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Southern District applauds work of attorney volunteers

February 13, 2015
Breakfast

Billy Ray Collins, an inmate at the U.S. penitentiary in Terre Haute, filed a handwritten complaint in July 2010 in federal court, claiming he did not receive proper medical care for his broken hand.

His was one of the many complaints from inmates that fill the docket of the U.S. District Court for the Southern District of Indiana. However, when he survived the summary judgment phase and was headed to trial, Collins got some help from Christopher Cody and Mark Holdridge, partners at Hume Smith Geddes Green & Simmons LLP.

The pair volunteered to be his counsel as part of the Southern District Court’s Civil Trial Assistance Panel, which appoints lawyers to represent plaintiffs in federal court who might otherwise have been pro se.

Collins’ had his case, Collins v. Webster, et al., 2:10-CV-00172, presented to a jury in February 2014.

“Unfortunately, we did not prevail for Mr. Collins,” Cody said, recalling the trial. “But (Collins) had his day in court, had his chance to tell his story, and I think Mark and I made a new friend as well.”
 
Cody and Holdridge were among the attorneys who received special recognition during the Southern District’s second annual Pro Bono Appreciation Breakfast. The judges, magistrates and staff attorneys of the Southern District held the event to thank all the attorneys who donated their time and expertise to help unrepresented litigants last year.

Chief Judge Richard Young presided over the recognition ceremony held at the Birch Bayh Federal Building and U.S. Courthouse in Indianapolis.

Making impromptu remarks, chief federal defender Monica Foster told the attorneys regardless of the outcome of the litigation, their work means a lot to the plaintiffs and does makes a difference.

“Even when you lose your cases, you’re giving these (litigants) something that they don’t ever, ever get and that is dignity and respect,” Foster said. “Allowing them to have their time in the courtroom, allowing them to have their cases heard, means more to them than you can ever possibly imagine.”

In 2014, a total of 61 attorneys accepted appointments to either the Mediation Assistance Program or the Civil Trial Assistance Panel.

Judge Jane Magnus-Stinson and Magistrate Judge Tim Baker described the programs as providing a win-win for all the parties involved. The litigants, many of whom are inmates in federal or state prisons, get representation. The courts and U.S. attorneys are able to work with legal professionals who understand the process better than pro se litigants, and the attorney volunteers are given the opportunity to get into the courtroom.

“It’s really terrific for the (volunteers) to get that experience and it’s great for the inmates to have an advocate,” Magnus-Stinson said. “Everybody benefits from the program and we’re grateful for their time.”

In addition to Cody and Holdridge, the other attorneys given special recognition were:

* Barnes & Thornburg attorneys John Maley and Todd Dixon, who represented Jurijus Kadamovas in Kadamovas v. Lockett, et al., 2:11-CV-00015. Kadamovas, currently on federal death row in Terre Haute, filed a lawsuit against federal prison officials for denying him a certified religious diet in violation of his First and Eighth Amendment rights.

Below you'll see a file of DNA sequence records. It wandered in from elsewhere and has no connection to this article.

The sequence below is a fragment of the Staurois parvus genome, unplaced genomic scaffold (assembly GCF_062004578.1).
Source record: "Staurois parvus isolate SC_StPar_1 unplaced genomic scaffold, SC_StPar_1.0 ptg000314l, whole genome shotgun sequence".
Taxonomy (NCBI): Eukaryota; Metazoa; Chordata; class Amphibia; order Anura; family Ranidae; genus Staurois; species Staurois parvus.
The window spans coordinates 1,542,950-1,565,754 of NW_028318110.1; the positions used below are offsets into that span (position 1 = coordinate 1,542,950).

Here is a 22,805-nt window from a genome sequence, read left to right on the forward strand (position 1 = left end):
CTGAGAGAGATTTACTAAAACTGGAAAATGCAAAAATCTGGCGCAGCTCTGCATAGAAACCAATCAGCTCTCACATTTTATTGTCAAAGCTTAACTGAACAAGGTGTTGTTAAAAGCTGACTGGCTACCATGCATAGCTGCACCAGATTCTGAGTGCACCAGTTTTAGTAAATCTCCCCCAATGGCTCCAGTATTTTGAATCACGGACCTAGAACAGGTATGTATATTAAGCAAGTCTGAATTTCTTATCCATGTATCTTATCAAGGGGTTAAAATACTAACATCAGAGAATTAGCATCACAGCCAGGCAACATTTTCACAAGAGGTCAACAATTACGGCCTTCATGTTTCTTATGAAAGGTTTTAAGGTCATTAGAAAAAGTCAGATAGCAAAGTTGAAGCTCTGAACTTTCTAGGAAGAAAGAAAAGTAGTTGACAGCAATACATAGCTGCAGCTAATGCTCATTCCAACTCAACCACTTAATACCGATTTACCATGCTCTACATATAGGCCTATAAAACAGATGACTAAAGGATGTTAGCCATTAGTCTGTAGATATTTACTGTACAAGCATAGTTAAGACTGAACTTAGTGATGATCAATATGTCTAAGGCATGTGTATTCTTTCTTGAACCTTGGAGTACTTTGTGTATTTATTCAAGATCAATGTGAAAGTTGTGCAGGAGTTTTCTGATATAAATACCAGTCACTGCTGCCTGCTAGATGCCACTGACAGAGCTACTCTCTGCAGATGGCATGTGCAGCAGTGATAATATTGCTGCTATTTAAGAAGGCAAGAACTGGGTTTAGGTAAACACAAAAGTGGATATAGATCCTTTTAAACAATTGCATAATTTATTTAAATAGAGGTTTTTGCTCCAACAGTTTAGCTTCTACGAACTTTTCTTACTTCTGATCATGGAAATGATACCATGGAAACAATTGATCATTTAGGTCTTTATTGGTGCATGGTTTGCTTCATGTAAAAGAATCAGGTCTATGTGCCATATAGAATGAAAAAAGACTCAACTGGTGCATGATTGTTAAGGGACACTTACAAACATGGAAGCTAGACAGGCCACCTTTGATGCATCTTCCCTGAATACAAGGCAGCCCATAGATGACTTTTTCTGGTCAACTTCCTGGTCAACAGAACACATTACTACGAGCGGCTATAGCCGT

Maley said although the defense prevailed, the plaintiff was able to catch officials in a few inaccuracies which caused the penitentiary to make a few changes.

* Solo practitioner Portland Schnitzius, who assisted Jeffrey Allen Rowe with the preparation of his testimony and exhibits for his trial in Rowe v. Indiana Department of Correction, 1:11-CV-524.

Schnitzius said initially she was unsure she could handle the case since she is a family law attorney and had taken time off to raise a family. She started helping Rowe, a white supremacist, after he had survived summary judgment and was scheduled for a bench trial in front of Magnus-Stinson.

The night before his trial, Schnitzius went to see Rowe in prison and discovered he had been moved and his exhibits shoved into boxes that were placed in storage to which he did not have access.

“Child advocacy, little family law attorney that I am, I found myself going head-to-head with the Department of Correction over his needs and his rights to continue preparing for his trial and having access to his materials which we did …,” Schnitzius said. “I even had to fight for the right for him to have a pencil in there so he could continue his work.”

* Larissa Koshatka and Michael Rogers, associates at Quarles & Brady LLP, who represented Dylan Reed Sinn in a mediation that settled his lawsuit, Sinn v. Moye, et al., 1:11-CV-01401.

Judge Tanya Walton Pratt credited the pair with doing excellent work on a very difficult case and getting Sinn a “very substantial sum” at settlement.

At the conclusion of the breakfast, Senior Judge Larry McKinney drew a parallel between the naturalization ceremony that is held every month at the federal court and the volunteer work the attorneys have done for the court.

He pointed out the people who take the oath of allegiance to the United States come from countries that have constitutions almost identical to the U.S. Constitution. The difference, McKinney said, is the Constitution in the United States works.

“It works because you folks will make it work,” McKinney told the attorneys. “You are the ones that actually put the flesh on the bone of the Constitution.”
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